Monday, September 15, 2014

the one where we drove to Abruzzo

We drove to Abruzzo this weekend to hike to the Corno Grande, the highest peak in the Apennine Mountains. I had never been to that part of Italy (the northernmost part of Southern Italy--I'm guessing that's like Maryland is the northernmost part of the American South) and I was struck anew at the amazing variation in Italian terrain that can be found within a two hour drive in any direction. Italy is just stupid beautiful. It's unreal. This particular trip looked like we were in Middle Earth. Sometimes it was Middle Earth with a quick little quintessential Italian village thrown in: older women hanging out windows; laundry blowing in the wind; olive trees and overflowing flower boxes; and sometimes it was Middle Earth with the type of sharply winding narrow roads found on the Amalfi coast--the kind that make your toes hurt as you stare fixedly out the window to the  side of the road that doesn't plunge to your death--but it was soaring mountains covered in green and hobbits all the same. And truly, you can really only marvel at the people of yore who managed to cram a town into any place that was a jutting side of the mountain. It defies all logic. I'm not Isaac Newton, but I do know that when a town is built into the side of a mountain there is no reason why it should stay there. If I put a paper clip against a wall, it falls to the floor. It does not somehow superglue itself against the wall and become a place where people can drink coffee and eat panini and go about their day.

My husband's had hiked the Corno Grande while I was in America (I was probably eating Mexican food and shopping at Target) and his photos were gorgeous. So you can imagine how bummed we were when we emerged from a very long tunnel and the sky was no longer blue and the mountain peaks were wreathed in clouds. We went to the top anyway, but it was like being in Cloud City. We couldn't see a darn thing and so it's entirely possible Lando Calrissian had betrayed us all. We'll have to head back in the spring. It's on, Lando.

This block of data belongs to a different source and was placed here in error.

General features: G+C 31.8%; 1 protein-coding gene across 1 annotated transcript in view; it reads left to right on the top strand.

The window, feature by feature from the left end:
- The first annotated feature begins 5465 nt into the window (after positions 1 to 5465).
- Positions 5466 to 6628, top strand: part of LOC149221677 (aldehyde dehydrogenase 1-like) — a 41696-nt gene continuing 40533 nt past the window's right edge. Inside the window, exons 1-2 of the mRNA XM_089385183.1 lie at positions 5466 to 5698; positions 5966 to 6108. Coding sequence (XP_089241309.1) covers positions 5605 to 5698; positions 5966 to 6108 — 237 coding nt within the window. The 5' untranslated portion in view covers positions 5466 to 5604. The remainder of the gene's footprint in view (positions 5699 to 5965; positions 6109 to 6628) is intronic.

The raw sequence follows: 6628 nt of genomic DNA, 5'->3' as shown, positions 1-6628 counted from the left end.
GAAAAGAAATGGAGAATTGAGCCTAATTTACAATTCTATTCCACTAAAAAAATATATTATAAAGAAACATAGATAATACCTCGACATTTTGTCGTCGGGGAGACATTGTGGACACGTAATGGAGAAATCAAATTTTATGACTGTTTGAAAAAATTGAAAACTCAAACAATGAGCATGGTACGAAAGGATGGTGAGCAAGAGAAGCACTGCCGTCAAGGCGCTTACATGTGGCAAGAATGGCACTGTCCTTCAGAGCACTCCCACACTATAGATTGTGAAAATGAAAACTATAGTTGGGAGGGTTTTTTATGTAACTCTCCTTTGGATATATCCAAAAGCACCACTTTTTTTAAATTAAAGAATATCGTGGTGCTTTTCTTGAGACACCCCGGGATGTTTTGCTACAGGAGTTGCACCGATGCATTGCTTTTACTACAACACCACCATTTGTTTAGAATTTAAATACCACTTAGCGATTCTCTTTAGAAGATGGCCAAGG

one of the many Pee-Wee's Big Adventure winding road maps

we did not see any cows, but on the way home from the beach last weekend we DID see a  wild boar and two boar-lettes  (scientific term) chowing down on the side of the road,which was very exciting. They had tusks and everything. 

Saturday, September 13, 2014

the one with all the pictures.

random wall in siena. maybe it's not random. maybe it's very purposeful and an important work of art. i don't really know. i just pretend i do.

there have been many stencil graffiti faces as of late. i like them. i believe this one to be edgar allen poe. if it is actually  a horrible dictator, please don't tell me. 

so many pretty sunsets here. it's probably the pollution.

not me.

you probably think this is a picture of the trees in the early sunlight. and it is. 

upon first glance, i thought this was a figure made of poo.  and i really don't have any evidence to suggest otherwise.

insert clever caption here.

the furniture here is always being swapped out. although currently there is a chandelier and chair from ikea, some days there is a dining room table with matching chairs; other days there is an old fashioned dial-telephone and loft bed.

creepy peeking mannequin. if that was my house i would be worried about it killing me in my sleep.


view from tore del mangia